The Milky Way, he would have told you, is our view of it all from our position inside the disk. There is nothing else, just this almighty star-disk. The Milky Way is the universe.

A Midwestern-American astronomer named Edwin Hubble, working in California, blew that all apart in 1924. Yes, indeed: all the stars in the sky and millions of others are packed into a disk-like structure many thousand trillion miles across—a galaxy. And yes: the Milky Way is that galaxy, seen from the inside.

However, some of those luminous smears and blobs are not part of our galaxy. They are galaxies in their own right, ”island universes,” some much bigger than the Milky Way, all millions or billions of trillions of miles away.

That not only revolutionized our understanding of the cosmos at large, it also led quickly to the overall model we still have: the Big Bang 13.8 billion years ago, the cosmic background radiation from that event, and the expanding universe—the galaxies (mostly) flying away from each other.

At the other end of the size scale the 1920s gave us mature Quantum Theory. To quote myself, in reference to the years 1925-27:

These were the years when it dawned on researchers that the intuitions we acquire through our interactions with reality at everyday scales of measurement are simply not appropriate to events in the realm of electrons and protons.

Those new understandings gained in the 1920s had great staying power. They are still our basic models for the colossally large and the inconceivably small. There have of course been modifications and improvements, but the cosmology and the microphysics of today resemble those of 1930 far, far more closely than 1930's resemble 1830's, or even 1920's.

There are also problems, though. What, exactly, keeps the universe expanding? All that matter in all those galaxies: shouldn’t its gravitational pull slow down and eventually reverse the expansion, ending in a Big Crunch? So it was supposed until the 1990s, when observations showed that the expansion is accelerating. Eh? What could cause that?

A hypothetical Dark Energy, a kind of energy hitherto unknown, makes the mathematical equations work; but then, according to quantum theory, we should be able to find a particle for Dark Energy, like the photon for electromagnetic energy, but … we can’t.

What about gravity? How does that look from the level of quantum theory? Is there a particle for it, a graviton? If there is, we can’t find it; and there are good reasons to think there isn’t.

And as if we didn’t have enough unresolved questions in cosmology to ponder, this wonderful new James Webb Space Telescope, now deep into its second year of operation, is giving us more. We can now see galaxies far, far back in that 13.8-billion-year span (because their light has taken billions of years to reach us). They don’t look the way our theories say they should have looked in the early universe, that close to the Big Bang.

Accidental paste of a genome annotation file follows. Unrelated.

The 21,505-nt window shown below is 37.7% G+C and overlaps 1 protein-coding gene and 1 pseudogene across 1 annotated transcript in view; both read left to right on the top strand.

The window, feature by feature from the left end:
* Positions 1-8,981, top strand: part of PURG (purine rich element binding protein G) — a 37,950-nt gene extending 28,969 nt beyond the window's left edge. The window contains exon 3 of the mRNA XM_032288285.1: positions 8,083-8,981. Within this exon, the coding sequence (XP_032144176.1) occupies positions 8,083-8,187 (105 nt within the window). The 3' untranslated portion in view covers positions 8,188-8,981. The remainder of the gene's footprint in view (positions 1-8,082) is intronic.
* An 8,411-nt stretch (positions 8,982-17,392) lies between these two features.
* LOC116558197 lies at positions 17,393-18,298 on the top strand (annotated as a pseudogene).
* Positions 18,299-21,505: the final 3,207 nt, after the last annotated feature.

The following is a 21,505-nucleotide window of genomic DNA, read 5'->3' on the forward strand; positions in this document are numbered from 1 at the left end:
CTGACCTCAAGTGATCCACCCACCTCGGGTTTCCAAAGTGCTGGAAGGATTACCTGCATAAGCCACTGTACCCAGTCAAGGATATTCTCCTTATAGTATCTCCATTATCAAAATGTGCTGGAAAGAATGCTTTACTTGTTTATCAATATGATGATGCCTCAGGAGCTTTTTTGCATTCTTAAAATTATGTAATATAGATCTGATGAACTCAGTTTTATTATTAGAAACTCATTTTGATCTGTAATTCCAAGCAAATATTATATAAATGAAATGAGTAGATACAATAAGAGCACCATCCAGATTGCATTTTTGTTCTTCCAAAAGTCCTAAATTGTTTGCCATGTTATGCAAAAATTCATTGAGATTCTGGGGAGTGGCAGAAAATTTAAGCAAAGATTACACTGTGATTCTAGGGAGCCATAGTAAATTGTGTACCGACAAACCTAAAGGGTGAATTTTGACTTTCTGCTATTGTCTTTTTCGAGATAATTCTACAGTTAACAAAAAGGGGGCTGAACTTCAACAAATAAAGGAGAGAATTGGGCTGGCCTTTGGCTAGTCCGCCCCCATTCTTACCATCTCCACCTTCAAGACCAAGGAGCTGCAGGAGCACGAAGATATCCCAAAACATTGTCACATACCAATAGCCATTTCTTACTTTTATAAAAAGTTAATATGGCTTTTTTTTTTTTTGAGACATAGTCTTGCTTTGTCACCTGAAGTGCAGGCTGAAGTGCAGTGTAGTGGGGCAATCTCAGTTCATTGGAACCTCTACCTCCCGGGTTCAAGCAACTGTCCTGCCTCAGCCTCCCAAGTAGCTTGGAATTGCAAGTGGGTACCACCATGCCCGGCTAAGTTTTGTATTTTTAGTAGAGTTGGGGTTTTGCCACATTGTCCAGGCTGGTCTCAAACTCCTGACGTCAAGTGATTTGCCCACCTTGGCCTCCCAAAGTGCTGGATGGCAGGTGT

Quantum theory itself still has intractable conundrums, like the Measurement Problem—the one underlying the famous Schrödinger’s cat thought-experiment. Efforts here have generated all sorts of oddities, most notably the Many Worlds interpretation, which has itself begotten nontrivial problems in Philosophy of Science. Is a theory any good if there is no conceivable way we might validate it?

So while it hasn’t by any means been total stasis in physics since Hubble and Schrödinger, it’s been walking pace by comparison to the amazing sprints of a hundred years ago, with even a few backward steps. Some of the problems they raised have proven as durable as the truths they revealed.

Perhaps AI will be able to untangle it all for us.


Unreasonable anger.     Speaking of extinctions: When I hear that someone I know has committed suicide, I naturally feel sad. The sadness, however, is garnished with a light seasoning of anger—anger towards the deceased.

My anger is unreasonable, of course. It’s also by no means universal. Most people, the handful of times I’ve mentioned it in company, have looked puzzled at me, then looked away.

I’m not totally alone in it, though. When I mentioned it once to a work colleague, he confessed he felt the same. Then he offered the only explanation I’ve heard that is at all plausible. He: ”It’s like you’re in a game of football [i.e., soccer; this was in England] when all of a sudden one of your teammates stops playing and just walks off the field.”


Math Corner.     Here’s one from Southall & Pantaloni’s charming little 2018 book Geometry Snacks: Bite Size Problems & How to Solve Them.

Prove that the three dark matchstick heads are collinear (that is, they lie on a single straight line).



John Derbyshire [email him] writes an incredible amount on all sorts of subjects for all kinds of outlets. (This no longer includes National Review, whose editors had some kind of tantrum and fired him.) He is the author of We Are Doomed: Reclaiming Conservative Pessimism and several other books. He has had two books published by com: FROM THE DISSIDENT RIGHT (also available in Kindle) and FROM THE DISSIDENT RIGHT II: ESSAYS 2013.

For years he’s been podcasting at Radio Derb, now available at for no charge. His writings are archived at

Readers who wish to donate (tax deductible) funds specifically earmarked for John Derbyshire’s writings at can do so here.